Apple just fought right back with its new maps app


Ben Walker did something surprising on Saturday. He deleted Google Maps from his iPhone

I thought the day would never come. After the dismal initial launch of Apple Maps back in 2012, I followed the world and incarcerated the app on some forgotten corner of my home screen (Apple won’t allow users to delete it) and downloaded Google Maps instead.

Like everyone else working in a major Western city, an app that had the location of businesses and towns in the wrong place and didn’t recognize the existence of public transportation wasn’t much use to me. The fact that Apple Maps could calculate that it would take me two hours plus to drive to work from my home on the very edge of the metropolis to my office in central London was the definition of useless information. Hardly anyone drives to work in London in rush hour. The nightmarish traffic and brutal parking restrictions see to that. Commuters take the Tube, catch the train or jump on a bus.

I’ve used Google Maps for the past three years. It’s a very good product but lacks the some of the user experience that iPhone owners are used to. Nor is it perfect – far from it – I once wasted a full hour driving to a DIY store that Google had incorrectly positioned on the opposite side of a dual carriageway. I’ve headed for a bridge that – as it transpired – had been recently closed to motor vehicles, necessitating a 25-minute detour. And, in an attempt to avoid an impending snarl-up, I’ve tried a supposed short cut through the countryside, only to find that it had been re-categorized as a one-way road.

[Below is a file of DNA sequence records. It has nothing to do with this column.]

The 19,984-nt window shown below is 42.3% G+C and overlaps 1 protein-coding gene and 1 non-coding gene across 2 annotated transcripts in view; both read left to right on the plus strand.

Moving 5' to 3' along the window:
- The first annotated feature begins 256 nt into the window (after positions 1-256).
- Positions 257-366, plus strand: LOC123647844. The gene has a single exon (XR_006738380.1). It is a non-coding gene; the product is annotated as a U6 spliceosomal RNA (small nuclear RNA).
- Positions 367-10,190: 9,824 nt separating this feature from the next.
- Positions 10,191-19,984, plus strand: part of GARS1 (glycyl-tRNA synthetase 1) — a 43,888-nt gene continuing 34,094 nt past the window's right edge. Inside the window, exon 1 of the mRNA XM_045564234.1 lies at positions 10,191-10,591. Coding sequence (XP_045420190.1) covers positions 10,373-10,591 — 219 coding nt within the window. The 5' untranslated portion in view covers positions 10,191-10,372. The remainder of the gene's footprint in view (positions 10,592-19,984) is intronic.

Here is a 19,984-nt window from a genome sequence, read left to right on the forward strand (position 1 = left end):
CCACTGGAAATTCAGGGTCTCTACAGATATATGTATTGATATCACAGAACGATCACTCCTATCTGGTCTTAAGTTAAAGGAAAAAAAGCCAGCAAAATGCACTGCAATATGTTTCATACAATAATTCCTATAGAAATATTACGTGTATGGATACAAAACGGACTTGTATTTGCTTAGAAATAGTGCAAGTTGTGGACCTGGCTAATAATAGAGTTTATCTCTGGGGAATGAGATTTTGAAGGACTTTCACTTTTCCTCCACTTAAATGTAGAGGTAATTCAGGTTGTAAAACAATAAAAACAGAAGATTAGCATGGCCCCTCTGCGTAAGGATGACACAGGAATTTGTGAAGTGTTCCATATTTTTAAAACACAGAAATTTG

Yet given Apple Maps’ manifold limitations, Google Maps was the only game in town. Until this weekend.

The new IOS9 comprises a new version of Apple Maps – and it’s a revelation. Not only is public transportation now a key feature (in some cities at least – more are promised), it’s neater and easier to read than the Google equivalent. And it seems like there is more detail, at least on the central London mapping that I have been using.

What’s more – the interface is more elegant. And, on my ageing iPhone 5, it’s significantly faster too. Do I think I’ll go back to Google Maps? Unlikely, unless Apple Maps springs some nasty surprise that I haven’t yet encountered. It was three years in coming, but it looks like Apple just fought back.